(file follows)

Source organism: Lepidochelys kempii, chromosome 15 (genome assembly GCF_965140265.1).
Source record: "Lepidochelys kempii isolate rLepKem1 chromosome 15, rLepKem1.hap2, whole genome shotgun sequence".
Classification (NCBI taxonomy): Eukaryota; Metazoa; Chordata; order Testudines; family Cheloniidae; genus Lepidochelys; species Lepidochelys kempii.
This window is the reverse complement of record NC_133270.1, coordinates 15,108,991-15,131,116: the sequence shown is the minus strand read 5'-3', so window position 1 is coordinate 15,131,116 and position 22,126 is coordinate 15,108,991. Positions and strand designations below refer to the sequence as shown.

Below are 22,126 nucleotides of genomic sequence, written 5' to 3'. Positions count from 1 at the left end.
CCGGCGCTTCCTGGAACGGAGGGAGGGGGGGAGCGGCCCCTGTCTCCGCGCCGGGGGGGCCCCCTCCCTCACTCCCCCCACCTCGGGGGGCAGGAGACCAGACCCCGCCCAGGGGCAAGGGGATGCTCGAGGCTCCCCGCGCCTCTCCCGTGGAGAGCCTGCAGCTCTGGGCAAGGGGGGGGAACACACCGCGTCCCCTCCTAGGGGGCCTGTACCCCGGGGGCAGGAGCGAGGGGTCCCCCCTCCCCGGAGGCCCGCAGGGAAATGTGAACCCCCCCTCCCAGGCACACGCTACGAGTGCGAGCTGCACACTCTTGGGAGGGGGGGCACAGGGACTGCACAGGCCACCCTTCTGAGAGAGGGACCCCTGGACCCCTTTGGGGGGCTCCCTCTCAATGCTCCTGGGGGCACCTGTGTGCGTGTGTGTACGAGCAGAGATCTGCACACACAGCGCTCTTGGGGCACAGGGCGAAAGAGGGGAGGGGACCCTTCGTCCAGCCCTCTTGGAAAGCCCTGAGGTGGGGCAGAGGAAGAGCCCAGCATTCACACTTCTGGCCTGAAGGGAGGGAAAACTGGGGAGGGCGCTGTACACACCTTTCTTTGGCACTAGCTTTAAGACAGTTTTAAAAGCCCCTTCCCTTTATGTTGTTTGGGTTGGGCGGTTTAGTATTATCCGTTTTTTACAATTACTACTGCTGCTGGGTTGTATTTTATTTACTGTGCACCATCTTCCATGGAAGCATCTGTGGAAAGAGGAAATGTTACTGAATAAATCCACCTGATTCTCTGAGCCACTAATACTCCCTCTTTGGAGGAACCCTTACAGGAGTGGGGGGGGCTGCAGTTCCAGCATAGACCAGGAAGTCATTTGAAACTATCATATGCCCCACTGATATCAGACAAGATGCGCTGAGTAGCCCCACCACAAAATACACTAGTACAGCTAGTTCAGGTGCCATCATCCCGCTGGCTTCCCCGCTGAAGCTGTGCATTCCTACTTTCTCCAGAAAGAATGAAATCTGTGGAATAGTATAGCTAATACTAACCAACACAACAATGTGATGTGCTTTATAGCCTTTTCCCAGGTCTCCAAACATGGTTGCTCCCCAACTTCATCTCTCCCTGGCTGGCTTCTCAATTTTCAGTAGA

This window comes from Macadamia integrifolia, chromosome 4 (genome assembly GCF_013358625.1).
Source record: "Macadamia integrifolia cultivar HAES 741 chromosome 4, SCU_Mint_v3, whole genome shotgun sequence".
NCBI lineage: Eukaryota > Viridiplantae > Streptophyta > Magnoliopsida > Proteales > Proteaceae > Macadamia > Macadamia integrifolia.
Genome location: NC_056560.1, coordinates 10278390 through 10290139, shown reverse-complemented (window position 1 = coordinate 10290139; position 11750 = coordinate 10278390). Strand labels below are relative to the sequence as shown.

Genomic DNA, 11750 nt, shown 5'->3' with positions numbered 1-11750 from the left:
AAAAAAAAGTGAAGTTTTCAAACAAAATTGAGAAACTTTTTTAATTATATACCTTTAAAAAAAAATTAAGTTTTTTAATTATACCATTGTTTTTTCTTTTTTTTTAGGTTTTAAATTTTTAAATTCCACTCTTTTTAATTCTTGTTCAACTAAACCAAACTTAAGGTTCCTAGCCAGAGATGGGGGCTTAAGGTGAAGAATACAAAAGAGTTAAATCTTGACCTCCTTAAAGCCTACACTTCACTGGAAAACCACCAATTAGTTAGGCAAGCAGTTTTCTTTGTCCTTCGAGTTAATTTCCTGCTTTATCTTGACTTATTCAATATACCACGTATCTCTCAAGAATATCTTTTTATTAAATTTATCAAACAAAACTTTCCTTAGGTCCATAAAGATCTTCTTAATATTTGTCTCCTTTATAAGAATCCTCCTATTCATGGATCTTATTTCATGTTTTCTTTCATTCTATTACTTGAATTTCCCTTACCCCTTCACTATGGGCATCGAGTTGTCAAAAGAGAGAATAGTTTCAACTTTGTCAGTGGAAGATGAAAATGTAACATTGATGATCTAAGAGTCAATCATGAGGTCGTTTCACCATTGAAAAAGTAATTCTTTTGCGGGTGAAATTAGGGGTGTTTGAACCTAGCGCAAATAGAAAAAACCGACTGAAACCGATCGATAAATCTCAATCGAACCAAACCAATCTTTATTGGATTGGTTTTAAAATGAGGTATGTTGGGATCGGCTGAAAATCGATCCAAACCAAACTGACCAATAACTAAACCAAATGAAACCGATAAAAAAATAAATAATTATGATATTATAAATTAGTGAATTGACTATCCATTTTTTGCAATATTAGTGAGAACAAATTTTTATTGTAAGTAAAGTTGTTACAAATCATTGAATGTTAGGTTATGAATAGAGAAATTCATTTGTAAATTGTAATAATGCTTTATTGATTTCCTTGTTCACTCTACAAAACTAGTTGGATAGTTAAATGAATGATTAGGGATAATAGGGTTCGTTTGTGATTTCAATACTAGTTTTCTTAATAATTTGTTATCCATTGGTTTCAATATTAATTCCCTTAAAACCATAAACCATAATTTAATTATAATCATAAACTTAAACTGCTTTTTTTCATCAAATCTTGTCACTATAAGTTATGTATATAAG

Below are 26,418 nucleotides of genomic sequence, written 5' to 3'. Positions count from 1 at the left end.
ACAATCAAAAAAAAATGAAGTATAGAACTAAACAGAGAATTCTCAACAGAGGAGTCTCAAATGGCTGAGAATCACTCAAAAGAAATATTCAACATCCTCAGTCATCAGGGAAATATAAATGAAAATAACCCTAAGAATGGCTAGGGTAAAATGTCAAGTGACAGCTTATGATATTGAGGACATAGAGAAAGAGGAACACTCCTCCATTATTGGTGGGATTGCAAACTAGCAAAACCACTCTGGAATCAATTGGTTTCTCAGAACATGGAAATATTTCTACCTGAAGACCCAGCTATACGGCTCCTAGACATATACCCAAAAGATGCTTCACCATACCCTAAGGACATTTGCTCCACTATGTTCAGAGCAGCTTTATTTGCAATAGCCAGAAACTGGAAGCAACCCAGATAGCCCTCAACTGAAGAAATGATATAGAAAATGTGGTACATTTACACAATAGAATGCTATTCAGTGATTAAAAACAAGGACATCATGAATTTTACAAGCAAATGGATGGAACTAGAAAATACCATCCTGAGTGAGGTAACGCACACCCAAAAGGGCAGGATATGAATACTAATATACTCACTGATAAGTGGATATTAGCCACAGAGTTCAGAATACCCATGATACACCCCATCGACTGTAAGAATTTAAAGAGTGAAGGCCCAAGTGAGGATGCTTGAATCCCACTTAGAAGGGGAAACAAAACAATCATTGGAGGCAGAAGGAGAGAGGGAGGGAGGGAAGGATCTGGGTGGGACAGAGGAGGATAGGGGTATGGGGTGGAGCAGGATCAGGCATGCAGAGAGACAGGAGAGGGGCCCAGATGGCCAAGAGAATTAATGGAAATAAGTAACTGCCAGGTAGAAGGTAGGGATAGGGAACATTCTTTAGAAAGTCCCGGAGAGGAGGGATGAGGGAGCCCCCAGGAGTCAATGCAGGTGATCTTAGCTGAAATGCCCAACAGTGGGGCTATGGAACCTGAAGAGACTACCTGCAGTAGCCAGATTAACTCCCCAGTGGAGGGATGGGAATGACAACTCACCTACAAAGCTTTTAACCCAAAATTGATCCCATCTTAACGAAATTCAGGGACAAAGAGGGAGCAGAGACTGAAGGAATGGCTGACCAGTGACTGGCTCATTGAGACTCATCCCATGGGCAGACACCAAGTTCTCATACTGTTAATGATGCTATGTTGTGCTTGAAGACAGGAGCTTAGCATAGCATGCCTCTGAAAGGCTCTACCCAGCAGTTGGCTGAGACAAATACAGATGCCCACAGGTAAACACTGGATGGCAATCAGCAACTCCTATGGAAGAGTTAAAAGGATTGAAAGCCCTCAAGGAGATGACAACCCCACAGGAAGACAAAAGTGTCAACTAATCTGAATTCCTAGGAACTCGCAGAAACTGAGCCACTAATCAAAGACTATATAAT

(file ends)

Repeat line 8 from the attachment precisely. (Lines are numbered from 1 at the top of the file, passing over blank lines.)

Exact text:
Source record: "Macadamia integrifolia cultivar HAES 741 chromosome 4, SCU_Mint_v3, whole genome shotgun sequence".